17. In my house we are currently receiving a leaflet a day, first one side, then the other.

  18. @ LMZ

    It’s Liverpool, Mossley Hill ward – kind of upper working class, middle class, but largely terraced houses (with pockets of semis). Labour voting with a large LibDem (except for 2015 elections) voting segment.

    Demographically split between oldies and young families (which makes it quite transient – in the same number of houses the sale sign is about 12). In the local real estate agent’s window about 15 lettings are advertised.

    It is a quite affluent area of Liverpool (but not the most affluent). In the neighbourhood there is only one black family, a couple of Yemenis, some Poles, Lithuanians, some South-East Asians, some Latin-Americans, myself (:-)), some very strong Irish accent.

  19. Live in Yorkshire dales. Handful of posters – equally split between leave and remain. A few leaflets, more remain than leave. That is about it!

  20. Ynys Mon (Anglesey). Predominantly Plaid & Labour. Had the official leaflets, one joint leaflet from the Labour MP & Plaid AM. No canvassing. Most posters are for BREXIT, everyone I work with is for BREXIT (and they are all Labour & Plaid voters) and I everyone I know is for BREXIT.

  21. Compared with electorate for the GE 2015, the electorate has risen slightly in Northern Ireland, Wales and England.

    In Scotland, it has dropped by 111,000 – 2.7%

    Will that make any difference? Who knows?

  22. Watching this BBC debate…if the Economy is Remain’s strong point it’s not going fantastically for them…pretty evenly matched

  23. “Of course it’s right to develop poorer regions and deal with the push factors. That’s what the EU regional policy is for. It’s what a large part of our net contribution goes towards. If Poland and Romania grow fast (as they are), that not only reduces the incentive to emigrate, it contributes to the growth of Europe. We buy their Dacias, they buy our Scotch. Everyone’s a winner.”
    @somerjohn June 21st, 2016 at 7:50 pm

    This is the positive case for the EU. This is why, if we stay in, after 15, 20 or 30 years 500 million people will be doing so much better. There is still work to do to reduce the CAP expenditure. But it is being reduced, loosening the hold France has over it. Their grip IS being loosened.

    Think back to the 80s, when Spain, Greece and Portugal were being developed. Monty Python talked about Watney’s Red Barrel and everyone complained that their hotels were on building sites. Look at them now. My plan is to retire to the Canaries. Romania and Bulgaria are two countries that, once developed over the next two or three decades, will be a HUGH draw to more northern Europeans as the Mediterranean countries has been over the last couple of decades.

    The eurozone will not be struggling forever. Looking to the long term, the EU has a great future. A market of 440 million people will, in the long term, be too big for the UK to control unless we let our country grow substantially. So even if the UK comes out, if it wishes to stay out it must accept immigration, if it wants to have influence.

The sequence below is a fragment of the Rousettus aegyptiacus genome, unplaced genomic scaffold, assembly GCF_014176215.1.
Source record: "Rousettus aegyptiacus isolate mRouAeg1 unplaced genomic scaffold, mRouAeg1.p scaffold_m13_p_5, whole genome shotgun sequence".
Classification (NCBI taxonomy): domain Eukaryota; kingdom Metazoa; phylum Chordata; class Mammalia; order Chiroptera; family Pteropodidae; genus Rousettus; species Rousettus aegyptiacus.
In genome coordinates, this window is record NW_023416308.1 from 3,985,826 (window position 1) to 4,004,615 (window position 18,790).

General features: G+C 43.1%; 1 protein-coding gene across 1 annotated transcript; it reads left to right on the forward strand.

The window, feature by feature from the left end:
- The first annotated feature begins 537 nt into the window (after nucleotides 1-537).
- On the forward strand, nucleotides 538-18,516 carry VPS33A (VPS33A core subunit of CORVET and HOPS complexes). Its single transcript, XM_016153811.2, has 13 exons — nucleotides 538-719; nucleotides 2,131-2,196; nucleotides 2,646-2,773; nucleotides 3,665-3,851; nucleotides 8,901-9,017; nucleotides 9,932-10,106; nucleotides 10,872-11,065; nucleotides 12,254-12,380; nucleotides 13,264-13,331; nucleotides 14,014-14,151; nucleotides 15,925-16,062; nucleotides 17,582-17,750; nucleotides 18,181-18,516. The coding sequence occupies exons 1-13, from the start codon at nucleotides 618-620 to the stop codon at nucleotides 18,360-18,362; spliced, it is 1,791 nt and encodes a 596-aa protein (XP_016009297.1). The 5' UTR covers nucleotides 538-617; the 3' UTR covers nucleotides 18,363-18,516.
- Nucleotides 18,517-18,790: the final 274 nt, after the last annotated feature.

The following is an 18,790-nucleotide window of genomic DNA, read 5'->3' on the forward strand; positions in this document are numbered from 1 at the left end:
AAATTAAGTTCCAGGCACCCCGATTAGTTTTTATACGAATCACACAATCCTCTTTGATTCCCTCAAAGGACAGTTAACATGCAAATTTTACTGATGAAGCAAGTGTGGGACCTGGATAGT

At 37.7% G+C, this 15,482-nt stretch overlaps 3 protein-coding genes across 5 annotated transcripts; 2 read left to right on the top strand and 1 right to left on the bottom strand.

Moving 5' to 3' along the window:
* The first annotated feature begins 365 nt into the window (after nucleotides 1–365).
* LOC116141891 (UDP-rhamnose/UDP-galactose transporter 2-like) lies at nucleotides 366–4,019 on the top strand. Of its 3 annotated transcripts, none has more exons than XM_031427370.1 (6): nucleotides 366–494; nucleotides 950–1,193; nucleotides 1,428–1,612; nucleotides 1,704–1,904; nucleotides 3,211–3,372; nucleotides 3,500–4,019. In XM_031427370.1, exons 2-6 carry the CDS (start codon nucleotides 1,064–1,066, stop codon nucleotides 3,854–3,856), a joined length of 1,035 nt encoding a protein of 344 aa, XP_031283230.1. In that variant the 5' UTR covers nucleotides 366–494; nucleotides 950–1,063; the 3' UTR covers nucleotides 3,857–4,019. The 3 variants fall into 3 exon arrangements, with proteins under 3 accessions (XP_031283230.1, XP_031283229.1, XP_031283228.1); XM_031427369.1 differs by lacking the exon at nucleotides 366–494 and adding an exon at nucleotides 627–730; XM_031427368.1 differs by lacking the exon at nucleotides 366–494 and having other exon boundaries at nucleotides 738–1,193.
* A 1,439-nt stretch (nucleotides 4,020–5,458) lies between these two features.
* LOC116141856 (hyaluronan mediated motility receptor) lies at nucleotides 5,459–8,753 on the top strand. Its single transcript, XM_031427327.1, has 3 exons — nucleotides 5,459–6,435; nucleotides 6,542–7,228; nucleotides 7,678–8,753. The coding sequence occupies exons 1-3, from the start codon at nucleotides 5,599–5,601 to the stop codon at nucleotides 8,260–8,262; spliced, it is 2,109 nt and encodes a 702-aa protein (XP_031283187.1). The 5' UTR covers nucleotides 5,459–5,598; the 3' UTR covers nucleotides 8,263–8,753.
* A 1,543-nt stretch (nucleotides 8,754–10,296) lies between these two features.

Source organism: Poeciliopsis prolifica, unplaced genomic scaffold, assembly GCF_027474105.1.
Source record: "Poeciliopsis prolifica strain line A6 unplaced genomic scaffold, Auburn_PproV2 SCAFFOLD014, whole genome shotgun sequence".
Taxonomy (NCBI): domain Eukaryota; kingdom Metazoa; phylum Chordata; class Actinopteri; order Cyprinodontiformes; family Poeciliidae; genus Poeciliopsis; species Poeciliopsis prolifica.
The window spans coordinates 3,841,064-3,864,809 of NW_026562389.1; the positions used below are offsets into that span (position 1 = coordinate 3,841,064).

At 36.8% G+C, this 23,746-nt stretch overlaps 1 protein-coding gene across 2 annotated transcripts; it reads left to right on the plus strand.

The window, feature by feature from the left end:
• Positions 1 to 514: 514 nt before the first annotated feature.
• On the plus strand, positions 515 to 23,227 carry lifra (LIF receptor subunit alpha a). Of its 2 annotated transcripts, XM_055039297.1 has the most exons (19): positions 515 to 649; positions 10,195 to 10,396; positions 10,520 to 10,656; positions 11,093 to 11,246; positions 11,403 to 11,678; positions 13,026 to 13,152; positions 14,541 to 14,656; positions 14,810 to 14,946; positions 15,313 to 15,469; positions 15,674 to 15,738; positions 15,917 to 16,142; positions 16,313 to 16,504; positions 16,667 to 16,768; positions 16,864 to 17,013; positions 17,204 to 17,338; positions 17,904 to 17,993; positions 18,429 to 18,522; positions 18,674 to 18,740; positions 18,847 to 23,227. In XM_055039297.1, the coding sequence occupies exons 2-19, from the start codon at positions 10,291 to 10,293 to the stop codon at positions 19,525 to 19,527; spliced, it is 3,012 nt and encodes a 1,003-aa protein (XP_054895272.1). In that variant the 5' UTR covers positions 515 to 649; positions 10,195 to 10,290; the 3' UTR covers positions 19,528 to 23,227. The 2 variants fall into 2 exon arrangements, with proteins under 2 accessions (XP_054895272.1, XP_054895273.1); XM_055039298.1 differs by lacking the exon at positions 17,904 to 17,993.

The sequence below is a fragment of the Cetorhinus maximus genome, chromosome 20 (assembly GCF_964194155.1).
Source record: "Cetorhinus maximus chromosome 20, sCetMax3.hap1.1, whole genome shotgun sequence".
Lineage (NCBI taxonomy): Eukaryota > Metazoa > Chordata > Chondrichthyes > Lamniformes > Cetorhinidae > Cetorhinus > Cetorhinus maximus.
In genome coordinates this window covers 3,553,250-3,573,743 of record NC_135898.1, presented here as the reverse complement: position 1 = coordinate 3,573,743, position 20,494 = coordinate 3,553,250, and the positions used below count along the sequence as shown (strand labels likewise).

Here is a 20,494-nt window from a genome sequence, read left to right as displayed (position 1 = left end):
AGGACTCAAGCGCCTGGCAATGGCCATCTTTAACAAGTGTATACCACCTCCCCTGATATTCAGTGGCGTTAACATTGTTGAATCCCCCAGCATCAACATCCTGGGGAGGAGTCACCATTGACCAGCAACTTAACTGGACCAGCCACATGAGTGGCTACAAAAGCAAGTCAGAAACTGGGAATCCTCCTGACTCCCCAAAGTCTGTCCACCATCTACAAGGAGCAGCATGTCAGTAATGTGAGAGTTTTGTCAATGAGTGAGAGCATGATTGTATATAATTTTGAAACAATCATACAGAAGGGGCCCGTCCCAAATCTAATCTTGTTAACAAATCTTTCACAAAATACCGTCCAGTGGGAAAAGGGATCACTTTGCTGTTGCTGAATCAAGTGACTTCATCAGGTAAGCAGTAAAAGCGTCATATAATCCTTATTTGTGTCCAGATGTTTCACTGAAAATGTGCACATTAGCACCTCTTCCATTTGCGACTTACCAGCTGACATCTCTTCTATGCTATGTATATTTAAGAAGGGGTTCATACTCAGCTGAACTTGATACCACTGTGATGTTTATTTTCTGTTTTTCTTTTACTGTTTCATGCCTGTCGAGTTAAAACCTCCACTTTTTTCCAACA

24. The BBC debate is already 4-0 up for Leave before half-time, so far as I can see.

  25. @ DRMIBBLES

    LOL , You would say that.

  26. Why are the brexit people only capable of saying ‘take back control’? Are they mentally retarded or simply limited in vocabulary? Ruth Davidson is brilliant – she is chewing fat Boris and the two stupid old women. Sadiq is doing ok but the TUC woman is a bit weak as a debater.

  27. Once there were rules on not commenting PMQ now we have this echo chamber on the the television debate (my only comment is that it feels alien).

  28. TANCRED
    Ruth Davidson is brilliant – she is chewing fat Boris and the two stupid old women.

    Never thought I’d praise a Con but I have to agree with you there.

  29. Ruth is brilliant – she would beat the crap out of the two decrepit old mummies and also fatso Johnson!

  30. @AL URQA

    The eurozone will not be struggling forever

    No, it will almost certainly collapse because of its own internal stressors.
    It wouldn’t be appropriate to type out a whole piece as to what is wrong with it, but failure is I’m afraid an inevitability.

  31. *Ahem* what has Boris Johnson’s body mass index got to do with anything?

  32. Ruth Davidson, she is fantastic, i wish she was an MP. I would love her to be the next Conservative Leader.

  33. Tancred – “Why are the brexit people only capable of saying ‘take back control’?”

    Because it’s a good slogan – it sums up the Leave campaign and the whole country is now aware of the slogan. Not sure what the Remain slogan is – it’s hard to sum them up in a few words. They arn’t exactly positive about the EU, and they talk half-heartedly about reforming it, but at the same time never mention their renegotiation.

    Gisela is the best performer tonight, followed by Ruth Davidson. If Gisela was leader of the Labour party and Ruth the leader of the Conservatives, I think Gisela might win the general election. Why have Labour been wasting her talents all this time?

  34. CANDY
    Gisela is the best performer tonight, followed by Ruth Davidson. If Gisela was leader of the Labour party and Ruth the leader of the Conservatives, I think Gisela might win the general election. Why have Labour been wasting her talents all this time?

    Because she comes across as a Con, perhaps?

  35. @CANDY

    Slogans are empty rhetoric, like all of the leave campaign. It’s just a lie and as Goebbels used to say, if you are going to lie make sure it’s a big one as it is more likely to be believed.